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Tuesday, 31 August 2010

Marble Hill House Part One


Last weekend the Eagle and the Owl invited me around for supper. I noticed that the Eagle had a book by about Katherine Howard on her shelf and asked if I might borrow it to read. I also noted that she still has my copy of the Six Wives of Henry VIII by Alison Weir which she borrowed off me a number of years ago and has yet to return. Our mutual love of Tudor history saw us going along to Hampton Court one New Year’s Eve to see a costumed demonstration of the preparations for a royal feast in the original 16th century kitchens. I felt so envious of the cooks who got to stay in the Palace after dark, the more so when they explained that the rooms in question were thought to have once formed the apartments lived in by Anne Boleyn when she was first elevated to the position of royal favourite. The Eagle had dismissed Joanna Denny’s book on Katherine Howard as being a mere impulse buy at an airport. So I was pleased to discover that it was in fact a scholarly work that offered a fascinating insight into a young woman, whose own tragic life is usually overshadowed by that of her more famous and equally doomed cousin, Anne Boleyn.

Katherine Howard must be an even more distant relation by marriage to one Henrietta Howard, whose delightful 18th century house I visited yesterday at Marble Hill. Like Katherine, Henrietta had to endure an equally unhappy marriage to a heartless man. Fortunately for Henrietta, her marriage lead to an enforced stay in Hanover as her husband sought to escape his creditors in England having run through his own fortune and then hers. It was here that she began an affair with the future King George II of England. She returned to England on the accession of George’s father to the throne. By the time George succeeded in turn he had grown bored of Henrietta. It was said King George II only had mistresses because it was expected of him. His wife, Queen Caroline of Ansbach knew that if her husband discarded Henrietta, who was also one of her own ladies-in-waiting, there would always be someone else to take her place and that someone might prove less accommodating to Caroline, perhaps using her influence to dabble in court politics, an activity Henrietta had always shunned. Thus Queen Caroline sought to persuade Henrietta to stay on at court when she announced her intention in the 1720s to retire from public life and live quietly by the Thames. Henrietta was adamant. The King had given her a pay-off of what would now be deemed a small fortune. She was determined to invest this money in building a fashionable villa to retire to. Separated though not divorced from her husband, Henrietta was anxious that he should not learn of her windfall since by the laws of the time a married woman was not entitled to own property in her own right and therefore he could lay claim to it. In the event her estranged husband never seemed to have questioned how she was able to afford to commission such a splendid new house.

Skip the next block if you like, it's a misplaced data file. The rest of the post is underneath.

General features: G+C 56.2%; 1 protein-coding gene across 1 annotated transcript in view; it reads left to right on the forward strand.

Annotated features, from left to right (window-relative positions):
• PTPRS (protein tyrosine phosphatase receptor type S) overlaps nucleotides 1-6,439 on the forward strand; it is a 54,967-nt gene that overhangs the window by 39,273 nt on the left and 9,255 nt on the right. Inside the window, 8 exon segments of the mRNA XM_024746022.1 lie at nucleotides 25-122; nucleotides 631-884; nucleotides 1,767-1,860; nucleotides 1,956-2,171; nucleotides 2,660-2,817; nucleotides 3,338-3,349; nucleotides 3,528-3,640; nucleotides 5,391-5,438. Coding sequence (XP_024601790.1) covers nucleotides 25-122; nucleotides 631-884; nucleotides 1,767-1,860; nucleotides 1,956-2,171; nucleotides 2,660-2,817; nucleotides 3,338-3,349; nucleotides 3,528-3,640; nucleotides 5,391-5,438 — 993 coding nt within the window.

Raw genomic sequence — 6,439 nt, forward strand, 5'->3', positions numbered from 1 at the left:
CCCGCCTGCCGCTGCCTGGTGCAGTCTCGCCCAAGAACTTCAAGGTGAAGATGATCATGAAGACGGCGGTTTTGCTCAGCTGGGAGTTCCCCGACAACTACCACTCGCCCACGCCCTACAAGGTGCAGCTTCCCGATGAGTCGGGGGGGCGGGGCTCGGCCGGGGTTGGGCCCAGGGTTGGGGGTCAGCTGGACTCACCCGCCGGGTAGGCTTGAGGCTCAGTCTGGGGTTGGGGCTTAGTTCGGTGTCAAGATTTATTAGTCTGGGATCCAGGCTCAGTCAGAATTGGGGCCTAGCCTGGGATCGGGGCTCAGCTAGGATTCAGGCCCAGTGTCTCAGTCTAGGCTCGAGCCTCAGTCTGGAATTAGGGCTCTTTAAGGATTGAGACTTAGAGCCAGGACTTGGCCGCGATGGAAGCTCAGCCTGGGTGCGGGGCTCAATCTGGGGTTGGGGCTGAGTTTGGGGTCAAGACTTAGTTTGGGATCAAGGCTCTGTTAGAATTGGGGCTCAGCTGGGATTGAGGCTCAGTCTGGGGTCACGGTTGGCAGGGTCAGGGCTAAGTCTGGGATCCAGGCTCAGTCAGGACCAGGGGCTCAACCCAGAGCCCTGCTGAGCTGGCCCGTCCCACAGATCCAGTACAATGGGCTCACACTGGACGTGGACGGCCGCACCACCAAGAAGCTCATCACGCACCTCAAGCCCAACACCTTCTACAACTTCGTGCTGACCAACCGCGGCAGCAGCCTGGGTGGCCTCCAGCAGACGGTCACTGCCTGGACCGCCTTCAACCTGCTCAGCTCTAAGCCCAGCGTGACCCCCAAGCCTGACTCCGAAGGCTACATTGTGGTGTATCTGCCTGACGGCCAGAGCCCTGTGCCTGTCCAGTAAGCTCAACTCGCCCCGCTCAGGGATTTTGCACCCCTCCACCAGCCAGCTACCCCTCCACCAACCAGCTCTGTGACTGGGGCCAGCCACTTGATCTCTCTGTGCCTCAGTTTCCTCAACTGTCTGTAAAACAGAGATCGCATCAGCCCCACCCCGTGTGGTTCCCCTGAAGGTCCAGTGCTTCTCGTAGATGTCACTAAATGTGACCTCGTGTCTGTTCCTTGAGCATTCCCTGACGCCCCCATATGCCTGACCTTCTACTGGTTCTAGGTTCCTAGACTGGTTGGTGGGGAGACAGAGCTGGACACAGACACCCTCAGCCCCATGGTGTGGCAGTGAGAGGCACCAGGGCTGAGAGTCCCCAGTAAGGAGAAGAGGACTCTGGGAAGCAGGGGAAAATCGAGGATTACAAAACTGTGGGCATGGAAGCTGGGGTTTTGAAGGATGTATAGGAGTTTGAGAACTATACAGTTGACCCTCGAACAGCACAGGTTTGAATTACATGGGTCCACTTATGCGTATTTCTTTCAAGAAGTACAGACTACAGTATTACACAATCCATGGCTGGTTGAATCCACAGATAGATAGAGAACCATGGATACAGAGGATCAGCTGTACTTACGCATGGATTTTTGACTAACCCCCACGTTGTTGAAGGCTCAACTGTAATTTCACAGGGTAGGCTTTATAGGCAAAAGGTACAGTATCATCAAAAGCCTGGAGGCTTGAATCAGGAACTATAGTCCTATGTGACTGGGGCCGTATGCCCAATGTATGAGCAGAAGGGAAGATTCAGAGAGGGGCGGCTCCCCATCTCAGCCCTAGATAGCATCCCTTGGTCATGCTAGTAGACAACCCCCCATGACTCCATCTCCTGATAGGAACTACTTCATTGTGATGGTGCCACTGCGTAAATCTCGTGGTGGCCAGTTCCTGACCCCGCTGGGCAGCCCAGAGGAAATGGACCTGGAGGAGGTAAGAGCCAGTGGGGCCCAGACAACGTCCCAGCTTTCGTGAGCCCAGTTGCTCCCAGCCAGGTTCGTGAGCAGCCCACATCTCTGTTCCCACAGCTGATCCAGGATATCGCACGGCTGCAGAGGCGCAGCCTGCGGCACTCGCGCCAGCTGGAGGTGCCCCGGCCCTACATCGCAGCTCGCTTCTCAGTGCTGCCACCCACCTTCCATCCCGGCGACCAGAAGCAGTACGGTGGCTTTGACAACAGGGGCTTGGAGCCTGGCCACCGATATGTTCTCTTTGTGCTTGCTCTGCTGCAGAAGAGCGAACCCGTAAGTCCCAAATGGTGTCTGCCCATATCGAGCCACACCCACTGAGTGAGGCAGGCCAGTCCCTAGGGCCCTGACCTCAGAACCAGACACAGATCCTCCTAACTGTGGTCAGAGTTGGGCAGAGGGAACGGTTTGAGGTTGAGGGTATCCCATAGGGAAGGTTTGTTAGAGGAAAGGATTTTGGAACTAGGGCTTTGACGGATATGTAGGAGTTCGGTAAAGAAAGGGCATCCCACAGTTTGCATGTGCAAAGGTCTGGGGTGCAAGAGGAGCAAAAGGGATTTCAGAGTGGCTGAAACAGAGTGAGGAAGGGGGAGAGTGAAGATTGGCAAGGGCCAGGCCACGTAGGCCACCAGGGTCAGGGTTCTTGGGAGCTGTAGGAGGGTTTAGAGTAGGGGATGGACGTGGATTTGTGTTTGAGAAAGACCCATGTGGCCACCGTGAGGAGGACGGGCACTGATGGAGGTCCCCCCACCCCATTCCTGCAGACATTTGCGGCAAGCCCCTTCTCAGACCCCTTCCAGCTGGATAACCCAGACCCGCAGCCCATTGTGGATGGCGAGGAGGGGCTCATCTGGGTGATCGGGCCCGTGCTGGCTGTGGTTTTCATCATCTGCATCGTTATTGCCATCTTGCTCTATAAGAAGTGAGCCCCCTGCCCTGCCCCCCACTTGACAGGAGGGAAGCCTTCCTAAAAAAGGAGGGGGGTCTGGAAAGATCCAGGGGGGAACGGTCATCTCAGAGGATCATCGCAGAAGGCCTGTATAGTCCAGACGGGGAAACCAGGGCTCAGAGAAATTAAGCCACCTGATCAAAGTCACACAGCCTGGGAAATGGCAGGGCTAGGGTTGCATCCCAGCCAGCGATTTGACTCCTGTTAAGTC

The resulting mansion is now known as Marble Hill House. Its design is heavily influenced by the Renaissance architect Palladio and the English born 17th century Inigo Jones, who was also responsible for the design of the Queen’s House at Greenwich and the Banqueting Hall at Whitehall. As with other former grand mansions such as Sutton House and Eastbury Manor House Marble House did succumb to what looked to be terminal neglect at one stage. Fortunately it too was saved in the early 20th century as a result of action by the local populace and local authorities. But by then the two storey servants’ wing has been buried underground. Unlike the empty rooms of Eastbury Manor House, Marble House has been renovated to a close proximity of what it might have looked like in Henrietta’s time, using a detailed inventory taken after her death here in 1767.

At ground level you now enter the house through what would have been the servants’ hall, now turned into a shop. From here you proceed past the narrow and vertiginous stone staircase to a stairwell containing a broad staircase in what was then exorbitantly expensive mahogany. On each tread I could see where brass stair rods had been placed in later centuries. The balustrades seemed on the cusp of moving away from the heavy baroque style favoured by a previous generations to the more elegant and light styles favoured by later generations. Before I ventured up the staircase I went into hall. It had a black and white chequered marble floor. Like the marble tiled one in my own kitchen the floor was looking distinctly worn in parts. It seems the 4 pillars in the centre of the hall were meant to echo the open squared courtyard of an Ancient Roman house. The hall also contained a number of contemporary riverside views of the house as well as various 18th century chairs, mirrors and a carved walnut and marble topped pier table. When Henrietta died it seemed she had been using the hall for card games and dining.

I then passed through to what is now referred to as the dining room, the walls of which are decorated in a modern version of an 18th century wall paper. In this room I was able to watch a short video presentation on Henrietta and her association with the house. I also took the opportunity to browse through swatches of similar wallpaper which I have no doubt would cost a small fortune to buy even today. All in all a very charming room.